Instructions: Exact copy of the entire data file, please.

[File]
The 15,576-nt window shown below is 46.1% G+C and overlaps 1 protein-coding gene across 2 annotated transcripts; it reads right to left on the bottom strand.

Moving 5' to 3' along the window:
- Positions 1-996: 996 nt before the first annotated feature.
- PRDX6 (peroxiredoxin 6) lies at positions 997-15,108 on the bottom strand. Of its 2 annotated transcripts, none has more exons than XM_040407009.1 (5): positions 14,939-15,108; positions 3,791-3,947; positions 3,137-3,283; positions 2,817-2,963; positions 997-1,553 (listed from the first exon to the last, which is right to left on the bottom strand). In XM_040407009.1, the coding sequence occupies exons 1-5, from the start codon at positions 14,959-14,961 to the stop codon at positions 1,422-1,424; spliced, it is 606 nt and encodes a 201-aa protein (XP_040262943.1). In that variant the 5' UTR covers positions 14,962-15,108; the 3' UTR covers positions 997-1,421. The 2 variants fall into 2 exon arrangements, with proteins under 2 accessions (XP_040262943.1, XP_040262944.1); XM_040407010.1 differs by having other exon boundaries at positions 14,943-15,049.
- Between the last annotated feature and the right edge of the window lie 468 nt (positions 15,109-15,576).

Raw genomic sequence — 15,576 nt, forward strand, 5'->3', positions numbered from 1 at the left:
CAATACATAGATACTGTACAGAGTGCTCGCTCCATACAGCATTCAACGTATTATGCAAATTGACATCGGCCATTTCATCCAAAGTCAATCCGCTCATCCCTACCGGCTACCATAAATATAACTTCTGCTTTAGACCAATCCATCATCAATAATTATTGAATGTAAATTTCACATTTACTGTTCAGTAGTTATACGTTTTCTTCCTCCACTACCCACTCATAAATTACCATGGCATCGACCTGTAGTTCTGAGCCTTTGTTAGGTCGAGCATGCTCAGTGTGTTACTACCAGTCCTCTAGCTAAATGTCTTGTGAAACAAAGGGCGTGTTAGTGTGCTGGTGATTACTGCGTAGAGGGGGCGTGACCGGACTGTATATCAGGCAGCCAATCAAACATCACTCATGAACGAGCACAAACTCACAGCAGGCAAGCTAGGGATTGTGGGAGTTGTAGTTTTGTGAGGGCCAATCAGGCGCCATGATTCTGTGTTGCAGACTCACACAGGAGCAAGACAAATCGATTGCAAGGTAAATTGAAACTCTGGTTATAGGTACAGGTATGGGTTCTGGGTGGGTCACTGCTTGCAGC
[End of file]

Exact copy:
The 15,576-nt window shown below is 46.1% G+C and overlaps 1 protein-coding gene across 2 annotated transcripts; it reads right to left on the bottom strand.

Moving 5' to 3' along the window:
- Positions 1-996: 996 nt before the first annotated feature.
- PRDX6 (peroxiredoxin 6) lies at positions 997-15,108 on the bottom strand. Of its 2 annotated transcripts, none has more exons than XM_040407009.1 (5): positions 14,939-15,108; positions 3,791-3,947; positions 3,137-3,283; positions 2,817-2,963; positions 997-1,553 (listed from the first exon to the last, which is right to left on the bottom strand). In XM_040407009.1, the coding sequence occupies exons 1-5, from the start codon at positions 14,959-14,961 to the stop codon at positions 1,422-1,424; spliced, it is 606 nt and encodes a 201-aa protein (XP_040262943.1). In that variant the 5' UTR covers positions 14,962-15,108; the 3' UTR covers positions 997-1,421. The 2 variants fall into 2 exon arrangements, with proteins under 2 accessions (XP_040262943.1, XP_040262944.1); XM_040407010.1 differs by having other exon boundaries at positions 14,943-15,049.
- Between the last annotated feature and the right edge of the window lie 468 nt (positions 15,109-15,576).

Raw genomic sequence — 15,576 nt, forward strand, 5'->3', positions numbered from 1 at the left:
CAATACATAGATACTGTACAGAGTGCTCGCTCCATACAGCATTCAACGTATTATGCAAATTGACATCGGCCATTTCATCCAAAGTCAATCCGCTCATCCCTACCGGCTACCATAAATATAACTTCTGCTTTAGACCAATCCATCATCAATAATTATTGAATGTAAATTTCACATTTACTGTTCAGTAGTTATACGTTTTCTTCCTCCACTACCCACTCATAAATTACCATGGCATCGACCTGTAGTTCTGAGCCTTTGTTAGGTCGAGCATGCTCAGTGTGTTACTACCAGTCCTCTAGCTAAATGTCTTGTGAAACAAAGGGCGTGTTAGTGTGCTGGTGATTACTGCGTAGAGGGGGCGTGACCGGACTGTATATCAGGCAGCCAATCAAACATCACTCATGAACGAGCACAAACTCACAGCAGGCAAGCTAGGGATTGTGGGAGTTGTAGTTTTGTGAGGGCCAATCAGGCGCCATGATTCTGTGTTGCAGACTCACACAGGAGCAAGACAAATCGATTGCAAGGTAAATTGAAACTCTGGTTATAGGTACAGGTATGGGTTCTGGGTGGGTCACTGCTTGCAGC